Never knowingly undersolved.

Azed 1,822: Reasons to be cheerful

Posted by michod on May 5th, 2007


NUDDY at 12 across brought to mind the lines from Ian Dury’s ‘Reasons to be Cheerful – Part 3: “Something nice to study, phoning up a buddy, being in my nuddy”. The song, discussed on the crossword centre message board last year, also counts as blessings “Dimitry and Pasquale”. I think there was a non-cruciverbal reason for their inclusion, but I’d like to add “Azed in my pocket”. This one took me a bit over half an hour on the tube/over lunch, plus a bit of dictionary checking and one correction.


1. CATCH THE TEN. Never heard of it, but the first part of the clue led there in the end.

11. UNRU(LIMEN)T. A Spenserianism; ‘limen’ makes an appearance now and then.

12. DUN<DY(e). See my ramblings above.

14. DOE R. Means a healthy farm animal in New Zealand, according to Chambers. As one with NZ forebears/relations, I think of ‘down under’ as meaning specifically Australian, but the dictionary says otherwise.

15. T(IE D)YE. Odd to have ‘dye’ featuring in two clues so close together.

16. IN TENS E. Decimalisation works in tens, very good.

19. DAT(ABAS)E. ‘Calendar information’ had to be ‘date’, but the French ‘abas’ is nice.

21. MOO I(s). Dutch word originally – you think of milk first, but moos come from cows too.

22. BA SIC. Clever. I entered this without getting the wordplay at all, but now I see. Ba’ is a Scottish ball, and ‘sic’ means ‘this is crap but don’t blame me, I’m just reproducing what was written here’.


24. ON TARGET. NOT GREAT*. Good anagram.

26. RA(TBA)GS/ GARB SAT*. Triple clue.

29. RET RIM. Ret meaning soak is much beloved of advanced cryptics.

31. GORG(e)<. Refers back to the previous clue for its definition, so having immediately dissected the clue before, you have to go back and examine its surface, which in this case is about a drunk.

32. RAITA. INDIAN RESTAURANT* minus AUNT’S DINER*. A classic Azed compound anagram, clever but not that hard once you see ewhat’s going on and make the subtraction.


34. D(IS PLEA)SANT. ‘For sure’ seems to be there only to help the surface, unusually.


1. CENTI M,ORGAN. One of those you get from the wordplay and checking letters, but seems deeply improbable – I wasn’t even sure where the word break came until I looked it up.

2. AQUIL(a)ON. Being more familiar with Spanish than Latin, I had AGUILON  at first (you know, aguila like the beer), but Chambers put me right.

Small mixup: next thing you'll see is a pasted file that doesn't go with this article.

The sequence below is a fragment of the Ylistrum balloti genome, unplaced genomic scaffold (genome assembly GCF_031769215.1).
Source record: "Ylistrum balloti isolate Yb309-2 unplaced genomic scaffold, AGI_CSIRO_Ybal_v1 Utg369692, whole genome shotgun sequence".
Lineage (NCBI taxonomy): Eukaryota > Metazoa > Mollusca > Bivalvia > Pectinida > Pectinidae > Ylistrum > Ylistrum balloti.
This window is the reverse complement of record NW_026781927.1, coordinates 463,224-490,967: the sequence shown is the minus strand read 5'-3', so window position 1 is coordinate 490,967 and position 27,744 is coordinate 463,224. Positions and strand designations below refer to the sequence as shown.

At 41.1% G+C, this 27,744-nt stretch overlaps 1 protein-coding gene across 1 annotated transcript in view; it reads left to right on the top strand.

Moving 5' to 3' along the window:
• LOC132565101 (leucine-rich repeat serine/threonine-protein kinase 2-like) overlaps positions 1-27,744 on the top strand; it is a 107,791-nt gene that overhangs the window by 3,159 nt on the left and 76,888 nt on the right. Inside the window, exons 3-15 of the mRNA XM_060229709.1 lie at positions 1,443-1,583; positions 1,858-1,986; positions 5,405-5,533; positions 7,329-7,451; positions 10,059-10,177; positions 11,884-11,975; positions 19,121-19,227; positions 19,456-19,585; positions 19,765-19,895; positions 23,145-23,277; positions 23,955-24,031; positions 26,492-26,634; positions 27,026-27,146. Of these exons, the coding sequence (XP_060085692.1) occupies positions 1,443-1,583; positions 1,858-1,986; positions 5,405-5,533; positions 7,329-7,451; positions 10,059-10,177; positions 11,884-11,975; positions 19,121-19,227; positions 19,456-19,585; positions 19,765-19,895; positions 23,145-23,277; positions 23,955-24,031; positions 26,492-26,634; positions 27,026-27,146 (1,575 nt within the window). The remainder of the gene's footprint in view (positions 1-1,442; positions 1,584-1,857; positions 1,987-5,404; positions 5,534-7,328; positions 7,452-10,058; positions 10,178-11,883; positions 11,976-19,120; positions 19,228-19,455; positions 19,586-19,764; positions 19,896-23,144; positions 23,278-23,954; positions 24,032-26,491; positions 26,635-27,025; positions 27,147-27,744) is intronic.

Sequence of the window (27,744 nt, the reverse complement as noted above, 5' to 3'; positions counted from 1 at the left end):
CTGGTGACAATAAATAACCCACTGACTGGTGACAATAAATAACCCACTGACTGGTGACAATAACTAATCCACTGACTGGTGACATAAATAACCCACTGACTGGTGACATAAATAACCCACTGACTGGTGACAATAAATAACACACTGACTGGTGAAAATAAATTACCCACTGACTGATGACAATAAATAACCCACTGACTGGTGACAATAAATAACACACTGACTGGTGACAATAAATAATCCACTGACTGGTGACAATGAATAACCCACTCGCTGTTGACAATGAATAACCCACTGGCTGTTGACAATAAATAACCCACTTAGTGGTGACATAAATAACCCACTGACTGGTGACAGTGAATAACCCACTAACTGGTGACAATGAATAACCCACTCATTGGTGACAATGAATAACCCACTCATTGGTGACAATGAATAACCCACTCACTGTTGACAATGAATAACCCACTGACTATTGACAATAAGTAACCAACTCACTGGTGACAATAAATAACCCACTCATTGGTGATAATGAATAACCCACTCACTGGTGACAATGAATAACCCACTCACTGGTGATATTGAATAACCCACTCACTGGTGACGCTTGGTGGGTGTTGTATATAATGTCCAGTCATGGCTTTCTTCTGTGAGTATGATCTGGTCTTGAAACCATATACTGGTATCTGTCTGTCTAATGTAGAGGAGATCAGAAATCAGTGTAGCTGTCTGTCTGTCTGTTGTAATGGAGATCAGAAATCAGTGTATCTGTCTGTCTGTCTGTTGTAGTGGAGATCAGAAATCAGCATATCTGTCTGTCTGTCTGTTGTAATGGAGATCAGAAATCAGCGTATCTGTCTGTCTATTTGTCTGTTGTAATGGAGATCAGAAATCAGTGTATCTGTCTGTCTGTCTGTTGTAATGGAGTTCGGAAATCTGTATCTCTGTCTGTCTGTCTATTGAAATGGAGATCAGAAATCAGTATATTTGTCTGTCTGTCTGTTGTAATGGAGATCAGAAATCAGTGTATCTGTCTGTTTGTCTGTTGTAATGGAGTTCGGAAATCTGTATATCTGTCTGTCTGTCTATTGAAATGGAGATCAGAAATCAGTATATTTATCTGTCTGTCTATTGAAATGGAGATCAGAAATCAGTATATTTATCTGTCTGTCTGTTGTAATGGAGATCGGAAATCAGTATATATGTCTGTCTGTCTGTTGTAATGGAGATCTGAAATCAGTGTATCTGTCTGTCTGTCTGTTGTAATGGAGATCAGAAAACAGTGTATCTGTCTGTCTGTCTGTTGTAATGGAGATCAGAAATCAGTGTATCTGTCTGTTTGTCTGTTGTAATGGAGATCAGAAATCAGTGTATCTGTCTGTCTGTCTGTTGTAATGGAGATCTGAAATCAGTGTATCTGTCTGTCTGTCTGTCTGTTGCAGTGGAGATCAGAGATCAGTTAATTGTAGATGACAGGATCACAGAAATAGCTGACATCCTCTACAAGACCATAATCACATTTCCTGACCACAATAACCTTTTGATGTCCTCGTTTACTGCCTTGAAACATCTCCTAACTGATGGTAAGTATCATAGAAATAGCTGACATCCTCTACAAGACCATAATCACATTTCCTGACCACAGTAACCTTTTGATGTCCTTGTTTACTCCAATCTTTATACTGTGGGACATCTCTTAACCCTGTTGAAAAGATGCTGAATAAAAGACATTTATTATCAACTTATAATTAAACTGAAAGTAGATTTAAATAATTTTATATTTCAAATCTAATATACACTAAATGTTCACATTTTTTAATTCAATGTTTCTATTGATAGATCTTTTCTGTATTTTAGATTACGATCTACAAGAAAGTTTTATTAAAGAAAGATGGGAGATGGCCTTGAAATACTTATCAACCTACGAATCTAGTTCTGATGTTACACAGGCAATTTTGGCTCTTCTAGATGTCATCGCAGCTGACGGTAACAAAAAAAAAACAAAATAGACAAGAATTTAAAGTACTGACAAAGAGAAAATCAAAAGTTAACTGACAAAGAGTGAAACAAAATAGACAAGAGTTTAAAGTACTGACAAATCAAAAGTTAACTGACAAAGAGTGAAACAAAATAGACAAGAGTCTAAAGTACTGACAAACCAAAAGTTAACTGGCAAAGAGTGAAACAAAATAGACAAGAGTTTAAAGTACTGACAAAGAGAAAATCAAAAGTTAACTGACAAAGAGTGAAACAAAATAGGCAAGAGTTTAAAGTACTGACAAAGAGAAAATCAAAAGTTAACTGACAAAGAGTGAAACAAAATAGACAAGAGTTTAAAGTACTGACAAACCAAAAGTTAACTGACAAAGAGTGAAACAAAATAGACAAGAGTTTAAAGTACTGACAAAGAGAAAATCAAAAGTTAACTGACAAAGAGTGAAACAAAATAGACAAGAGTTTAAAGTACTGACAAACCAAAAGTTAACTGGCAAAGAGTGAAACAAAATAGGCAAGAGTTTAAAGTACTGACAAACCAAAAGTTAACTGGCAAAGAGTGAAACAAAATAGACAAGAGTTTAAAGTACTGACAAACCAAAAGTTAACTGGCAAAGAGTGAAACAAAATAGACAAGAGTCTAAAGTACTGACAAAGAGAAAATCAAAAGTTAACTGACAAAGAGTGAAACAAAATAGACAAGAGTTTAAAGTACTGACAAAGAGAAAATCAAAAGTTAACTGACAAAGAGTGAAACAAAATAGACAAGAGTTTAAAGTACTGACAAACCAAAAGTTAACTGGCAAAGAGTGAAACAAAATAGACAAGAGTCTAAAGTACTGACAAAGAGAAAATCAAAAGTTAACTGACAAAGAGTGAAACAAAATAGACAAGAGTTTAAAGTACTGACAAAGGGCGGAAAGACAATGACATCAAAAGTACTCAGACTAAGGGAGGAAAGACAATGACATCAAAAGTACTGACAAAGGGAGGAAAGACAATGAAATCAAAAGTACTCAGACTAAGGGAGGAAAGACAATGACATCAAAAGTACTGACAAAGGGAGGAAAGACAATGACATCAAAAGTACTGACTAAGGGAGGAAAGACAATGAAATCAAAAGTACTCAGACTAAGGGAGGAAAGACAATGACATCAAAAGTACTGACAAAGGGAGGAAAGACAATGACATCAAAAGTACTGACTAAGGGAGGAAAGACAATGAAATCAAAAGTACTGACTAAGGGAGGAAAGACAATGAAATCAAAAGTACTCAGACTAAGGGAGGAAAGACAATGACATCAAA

3. TIDE, hom ‘tied’.

4. CUDDY. Nice word to cross with ‘nuddy’. I didn’t know any of these three meanings, all in Chambers, nor a fourth which is ‘the right of a lord to entertainment from his tenant’ – a sort of karaoke droit de seigneur.

5. TRUE DAGGA. As Azed points out, the definition is under DAGGA, which can mean Indian hemp, i.e. cannabis, or another kind of narcotic I don’t think I’ve come across – ‘true dagga’ being the former. But if it means cannabis in general, then ‘much-prized grass’ is surely incorrect as a definition (unless we’re contrasting the value of grass you smoke to what’s on the lawn).

6. (cart)HUSIans. A town in Romania, apparently.

7. TI(E-TA)CK. Not a special pin for holding smoked fish together, but a tie-pin, as in kipper tie.

8. NEON ATE. Very very young.

9. ONES. I’m guessing – is it a ref to Bertie Wooster?

10. STREETS MART. We’d say ‘streetwise’.  

13. AN TI(T)RADE. Opposite of a trade wind.

17. CO(TTOI)D. One to guess and check.

18. A BRA(X)AS. As in the Santana album. X=Christ as in Xmas, Xian. Good clue. 

20. SO(LIT)ON. One for the physicists rather than the surfers among you I think.

25. S(TAY)S. I briefly put ‘stags’ (wrong kind of guy) but of course it’s ‘tay’ – irish tea.

27. ARGH. whic(H GRA)dually<. I’m not so keen on this – the ballon seems pretty spurious as part of the definition, there only to give context to the container.

28. SEE L. An odd word meaning season, time of day, happiness and lots of things.

30. (yea)R IMA. Specifically, if you didn’t know, it’s the gap between the vocal cords and arytaenoid cartilages. Took a little working out – ‘no indeed’ means delete YEA.


4 Responses to “Azed 1,822: Reasons to be cheerful”

  1. says:

    9dn That’s right; Bertie used to visit The Drones Club.

  2. says:

    I got into real difficulties with 31a. First I had GROG, but then I suspected GROW… something vaguely to do with stomach growls, etc., even though Chambers didn’t really encourage the idea. I ran the clue past lots of people and got nowhere, but went with GROW in the end. Did anybody else find this clue particularly hard, or did I simply fail to spot how it worked?

  3. says:

    32A – I knew it had to be RAITA, but completely missed the wordplay. However, if you subtract “aunt’s diner” from “indian restaurant”, you are left with RAITA plus a superfluous N. Huh?!

  4. says:

    Oh my god, you’re right… I initially had NAITA, but realised I’d missed an R out. This is partly why I don’t like compound anagrams.

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